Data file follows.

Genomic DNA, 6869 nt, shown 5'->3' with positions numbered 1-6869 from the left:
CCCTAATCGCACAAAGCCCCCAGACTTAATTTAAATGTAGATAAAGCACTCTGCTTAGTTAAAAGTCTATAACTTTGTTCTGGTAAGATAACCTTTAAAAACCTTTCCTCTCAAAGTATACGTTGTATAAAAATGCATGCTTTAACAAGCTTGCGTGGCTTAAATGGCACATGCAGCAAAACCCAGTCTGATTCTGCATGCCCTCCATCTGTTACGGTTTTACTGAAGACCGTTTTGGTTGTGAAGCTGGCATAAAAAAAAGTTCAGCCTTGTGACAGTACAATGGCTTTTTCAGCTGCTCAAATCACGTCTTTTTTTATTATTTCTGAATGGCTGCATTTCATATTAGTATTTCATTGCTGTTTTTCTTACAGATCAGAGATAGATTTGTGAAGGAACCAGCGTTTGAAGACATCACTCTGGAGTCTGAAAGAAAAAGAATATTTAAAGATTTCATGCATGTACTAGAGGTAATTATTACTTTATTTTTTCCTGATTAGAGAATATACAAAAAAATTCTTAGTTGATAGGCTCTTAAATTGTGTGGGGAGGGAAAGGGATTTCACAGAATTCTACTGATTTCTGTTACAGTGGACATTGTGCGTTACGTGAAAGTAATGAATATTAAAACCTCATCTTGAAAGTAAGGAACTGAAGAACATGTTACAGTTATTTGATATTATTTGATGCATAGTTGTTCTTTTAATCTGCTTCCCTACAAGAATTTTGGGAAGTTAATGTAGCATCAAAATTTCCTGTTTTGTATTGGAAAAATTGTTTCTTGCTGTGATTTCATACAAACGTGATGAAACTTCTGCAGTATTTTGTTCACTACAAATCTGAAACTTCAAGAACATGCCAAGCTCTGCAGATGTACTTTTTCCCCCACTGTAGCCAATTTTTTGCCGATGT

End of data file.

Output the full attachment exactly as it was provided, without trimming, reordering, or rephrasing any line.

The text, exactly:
Genomic DNA, 6869 nt, shown 5'->3' with positions numbered 1-6869 from the left:
CCCTAATCGCACAAAGCCCCCAGACTTAATTTAAATGTAGATAAAGCACTCTGCTTAGTTAAAAGTCTATAACTTTGTTCTGGTAAGATAACCTTTAAAAACCTTTCCTCTCAAAGTATACGTTGTATAAAAATGCATGCTTTAACAAGCTTGCGTGGCTTAAATGGCACATGCAGCAAAACCCAGTCTGATTCTGCATGCCCTCCATCTGTTACGGTTTTACTGAAGACCGTTTTGGTTGTGAAGCTGGCATAAAAAAAAGTTCAGCCTTGTGACAGTACAATGGCTTTTTCAGCTGCTCAAATCACGTCTTTTTTTATTATTTCTGAATGGCTGCATTTCATATTAGTATTTCATTGCTGTTTTTCTTACAGATCAGAGATAGATTTGTGAAGGAACCAGCGTTTGAAGACATCACTCTGGAGTCTGAAAGAAAAAGAATATTTAAAGATTTCATGCATGTACTAGAGGTAATTATTACTTTATTTTTTCCTGATTAGAGAATATACAAAAAAATTCTTAGTTGATAGGCTCTTAAATTGTGTGGGGAGGGAAAGGGATTTCACAGAATTCTACTGATTTCTGTTACAGTGGACATTGTGCGTTACGTGAAAGTAATGAATATTAAAACCTCATCTTGAAAGTAAGGAACTGAAGAACATGTTACAGTTATTTGATATTATTTGATGCATAGTTGTTCTTTTAATCTGCTTCCCTACAAGAATTTTGGGAAGTTAATGTAGCATCAAAATTTCCTGTTTTGTATTGGAAAAATTGTTTCTTGCTGTGATTTCATACAAACGTGATGAAACTTCTGCAGTATTTTGTTCACTACAAATCTGAAACTTCAAGAACATGCCAAGCTCTGCAGATGTACTTTTTCCCCCACTGTAGCCAATTTTTTGCCGATGT